Brocade is releasing a new line of networking technologies aimed at enhancing the enterprise connection between the corporate network and beyond.

Brocade’s campus networking solutions, which include the Brocade ICX 6610 switch and the Brocade Fastiron SX family of aggregation/core switches (both available now), are designed to optimize users’ experience in connecting to the corporate network. While Brocade has spent a considerable amount of time making noise in the data center space over the past year or so, this latest focus is more on the actual connection to the network by the users.

“We’re answering two megatrends -- mobility and the wireless devices [employees] use, and the concurrent trend in data center consolidation and cloud networking. Both have their challenges in creating an optimal user experience,” said Joe Ammarito, senior director, Enterprise Campus Business at Brocade.

The Brocade ICX 6610 switch is next-generation high-end stackable switch featuring 8x10GbE ports and, according to the company, the highest aggregation bandwidth in its class. Plus, Ammarito said, it is priced about half the cost of a comparable Cisco Systems switch.

The Fastiron SX family, meanwhile, is comprised of chassis-based aggregation and core switches featuring 8x10GbE scalable to 128 ports and offering seamless failover -- a workhorse for the demands of the large enterprise and multi-building campus environments.

The campus networking technologies complement the company’s Brocade One vision of enabling applications and data anywhere and everywhere on the network through data center-like capabilities.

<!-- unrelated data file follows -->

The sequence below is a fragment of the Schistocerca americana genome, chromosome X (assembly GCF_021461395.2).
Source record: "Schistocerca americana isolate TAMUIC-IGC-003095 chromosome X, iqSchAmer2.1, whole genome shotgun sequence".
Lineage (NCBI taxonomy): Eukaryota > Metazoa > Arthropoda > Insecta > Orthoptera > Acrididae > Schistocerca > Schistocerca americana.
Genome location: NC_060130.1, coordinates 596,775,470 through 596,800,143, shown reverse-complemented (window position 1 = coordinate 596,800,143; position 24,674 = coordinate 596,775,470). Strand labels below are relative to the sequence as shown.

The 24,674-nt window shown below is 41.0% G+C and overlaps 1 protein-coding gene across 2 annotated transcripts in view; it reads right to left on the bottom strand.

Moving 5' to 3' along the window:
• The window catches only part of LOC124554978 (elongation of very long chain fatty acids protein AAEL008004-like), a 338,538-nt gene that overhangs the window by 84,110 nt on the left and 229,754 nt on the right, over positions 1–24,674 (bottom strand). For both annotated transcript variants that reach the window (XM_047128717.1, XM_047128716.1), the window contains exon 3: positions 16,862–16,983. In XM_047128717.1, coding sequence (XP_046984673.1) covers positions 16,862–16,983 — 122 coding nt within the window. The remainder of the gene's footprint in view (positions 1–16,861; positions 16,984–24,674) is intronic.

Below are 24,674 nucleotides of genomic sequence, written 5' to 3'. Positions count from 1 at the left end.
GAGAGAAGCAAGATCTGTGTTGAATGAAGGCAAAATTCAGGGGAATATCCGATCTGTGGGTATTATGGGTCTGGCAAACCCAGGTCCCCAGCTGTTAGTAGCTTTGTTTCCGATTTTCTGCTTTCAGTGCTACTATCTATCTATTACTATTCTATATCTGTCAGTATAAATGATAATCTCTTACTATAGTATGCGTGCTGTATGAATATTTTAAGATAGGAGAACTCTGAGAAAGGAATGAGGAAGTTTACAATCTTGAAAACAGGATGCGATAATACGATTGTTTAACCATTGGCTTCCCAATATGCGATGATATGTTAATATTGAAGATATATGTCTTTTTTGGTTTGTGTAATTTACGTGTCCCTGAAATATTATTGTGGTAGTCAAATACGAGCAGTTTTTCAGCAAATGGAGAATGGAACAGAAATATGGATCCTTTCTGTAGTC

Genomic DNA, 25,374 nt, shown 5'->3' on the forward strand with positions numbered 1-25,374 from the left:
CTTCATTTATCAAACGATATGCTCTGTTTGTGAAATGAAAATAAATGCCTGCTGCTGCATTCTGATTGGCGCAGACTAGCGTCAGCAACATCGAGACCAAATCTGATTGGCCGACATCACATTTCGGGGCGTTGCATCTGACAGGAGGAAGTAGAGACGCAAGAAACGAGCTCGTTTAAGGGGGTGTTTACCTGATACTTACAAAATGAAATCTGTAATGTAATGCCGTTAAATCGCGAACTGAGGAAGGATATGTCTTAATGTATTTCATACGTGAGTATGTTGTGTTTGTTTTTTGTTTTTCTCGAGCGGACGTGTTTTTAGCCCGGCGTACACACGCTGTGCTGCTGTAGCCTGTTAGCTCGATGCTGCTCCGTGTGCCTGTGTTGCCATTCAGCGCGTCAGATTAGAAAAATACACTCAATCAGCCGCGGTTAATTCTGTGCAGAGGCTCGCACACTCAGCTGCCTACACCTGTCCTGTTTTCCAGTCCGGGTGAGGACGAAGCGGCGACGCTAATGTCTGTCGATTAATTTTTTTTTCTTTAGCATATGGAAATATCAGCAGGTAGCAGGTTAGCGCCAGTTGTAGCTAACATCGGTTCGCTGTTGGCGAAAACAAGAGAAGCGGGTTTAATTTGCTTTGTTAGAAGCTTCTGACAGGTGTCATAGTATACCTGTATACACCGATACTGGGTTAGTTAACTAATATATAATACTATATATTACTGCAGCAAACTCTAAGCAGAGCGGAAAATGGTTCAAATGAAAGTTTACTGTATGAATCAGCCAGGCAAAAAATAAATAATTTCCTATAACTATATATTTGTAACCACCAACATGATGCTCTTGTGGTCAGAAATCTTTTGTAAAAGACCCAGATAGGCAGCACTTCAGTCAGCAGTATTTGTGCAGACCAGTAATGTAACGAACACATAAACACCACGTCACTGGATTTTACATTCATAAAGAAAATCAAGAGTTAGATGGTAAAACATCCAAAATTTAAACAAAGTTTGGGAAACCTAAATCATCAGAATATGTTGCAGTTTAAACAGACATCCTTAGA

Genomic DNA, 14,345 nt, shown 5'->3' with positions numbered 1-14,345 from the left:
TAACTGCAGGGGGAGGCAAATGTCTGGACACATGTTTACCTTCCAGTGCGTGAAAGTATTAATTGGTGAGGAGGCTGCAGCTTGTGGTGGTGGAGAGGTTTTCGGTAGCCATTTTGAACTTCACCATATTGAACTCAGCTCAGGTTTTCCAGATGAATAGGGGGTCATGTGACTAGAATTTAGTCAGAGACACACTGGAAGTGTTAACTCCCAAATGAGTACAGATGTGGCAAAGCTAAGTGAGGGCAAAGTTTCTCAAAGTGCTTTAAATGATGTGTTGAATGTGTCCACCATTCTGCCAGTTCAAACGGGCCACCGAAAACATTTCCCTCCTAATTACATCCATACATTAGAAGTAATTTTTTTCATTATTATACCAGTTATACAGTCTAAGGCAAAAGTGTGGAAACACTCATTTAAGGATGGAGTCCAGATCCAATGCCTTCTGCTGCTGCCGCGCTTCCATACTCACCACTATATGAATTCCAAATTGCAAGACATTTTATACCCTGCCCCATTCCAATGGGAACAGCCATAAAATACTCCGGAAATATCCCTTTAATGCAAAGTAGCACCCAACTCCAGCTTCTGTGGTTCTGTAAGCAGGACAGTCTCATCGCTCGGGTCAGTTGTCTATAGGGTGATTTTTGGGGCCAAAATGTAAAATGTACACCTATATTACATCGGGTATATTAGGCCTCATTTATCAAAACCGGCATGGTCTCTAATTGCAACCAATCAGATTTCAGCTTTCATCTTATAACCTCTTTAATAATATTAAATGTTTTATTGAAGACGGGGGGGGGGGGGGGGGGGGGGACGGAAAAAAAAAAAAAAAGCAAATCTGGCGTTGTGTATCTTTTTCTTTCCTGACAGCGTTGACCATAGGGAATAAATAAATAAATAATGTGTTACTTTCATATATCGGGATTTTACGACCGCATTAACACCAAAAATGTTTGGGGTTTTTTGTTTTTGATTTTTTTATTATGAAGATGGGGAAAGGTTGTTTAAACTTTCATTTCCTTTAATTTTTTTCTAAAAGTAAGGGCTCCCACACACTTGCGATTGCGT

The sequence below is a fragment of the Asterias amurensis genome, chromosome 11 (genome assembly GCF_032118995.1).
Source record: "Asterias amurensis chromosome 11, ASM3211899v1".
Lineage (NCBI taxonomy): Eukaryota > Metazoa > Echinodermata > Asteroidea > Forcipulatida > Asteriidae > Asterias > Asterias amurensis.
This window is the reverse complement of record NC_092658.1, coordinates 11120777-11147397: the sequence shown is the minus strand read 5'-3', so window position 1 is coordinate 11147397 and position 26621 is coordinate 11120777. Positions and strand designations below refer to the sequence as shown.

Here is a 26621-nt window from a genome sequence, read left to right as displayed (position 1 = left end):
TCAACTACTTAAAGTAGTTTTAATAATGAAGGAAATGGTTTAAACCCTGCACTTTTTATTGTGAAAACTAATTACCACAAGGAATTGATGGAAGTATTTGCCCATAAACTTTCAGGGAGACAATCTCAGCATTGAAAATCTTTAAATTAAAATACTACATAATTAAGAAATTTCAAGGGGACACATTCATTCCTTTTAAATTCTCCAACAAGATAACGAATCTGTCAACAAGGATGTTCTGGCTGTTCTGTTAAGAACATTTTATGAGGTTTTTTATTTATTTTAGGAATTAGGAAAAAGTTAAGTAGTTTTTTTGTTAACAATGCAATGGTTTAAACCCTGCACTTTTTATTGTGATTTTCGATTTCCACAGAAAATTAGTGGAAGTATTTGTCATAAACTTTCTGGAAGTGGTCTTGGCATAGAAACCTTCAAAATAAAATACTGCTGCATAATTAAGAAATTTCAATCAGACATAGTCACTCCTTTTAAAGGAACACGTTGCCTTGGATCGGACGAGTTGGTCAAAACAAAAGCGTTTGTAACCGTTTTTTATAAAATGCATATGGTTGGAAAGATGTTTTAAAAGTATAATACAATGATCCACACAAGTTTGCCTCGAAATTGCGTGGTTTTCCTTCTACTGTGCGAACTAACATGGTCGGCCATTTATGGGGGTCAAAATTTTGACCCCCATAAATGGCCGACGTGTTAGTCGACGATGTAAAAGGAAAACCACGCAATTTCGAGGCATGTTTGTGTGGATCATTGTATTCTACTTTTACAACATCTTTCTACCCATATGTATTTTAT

“With our VCS and VDX [data center] technology we are providing a great fabric solution, but what we think is lost in the market is the realization that a company can’t stop there -- they have to provide an onramp to access the cloud and that is the campus network,” Ammarito said. “If you want to embrace the benefits that cloud convergence and virtualization are offering, you need to have the data center performance everywhere on the network.”

Barbara Spicek, Brocade’s vice president of Worldwide Channels, said the new campus technologies are also a natural complement for the company’s partners as they move beyond the data center and look for ways to address their customers’ performance issues surrounding mobility and cloud computing.

“The role of channel partner is changing in the cloud, and the feedback we get from partners is they need to differentiate themselves,” she said. “We are taking this actively to expand our partner network with new partners that are focused on that side of the network, but there are a number who are working across the board already, so there is no black and white. Their scope is broad and a lot are working to increase their skill set. There will be a lot of existing partners who will embrace this technology, but we also want to be attractive to those working solely in the campus network arena.”

To that end, Brocade is adding the campus network technologies to its Alliance Partner Network program, which includes access to Brocade technical experts and flexible use of marketing development funds, she said.

“We believe we have the advantage in technology,” Ammarito said. “Even in the campus world end users looking for technology leadership and need a higher-performance offering. We can offer that.”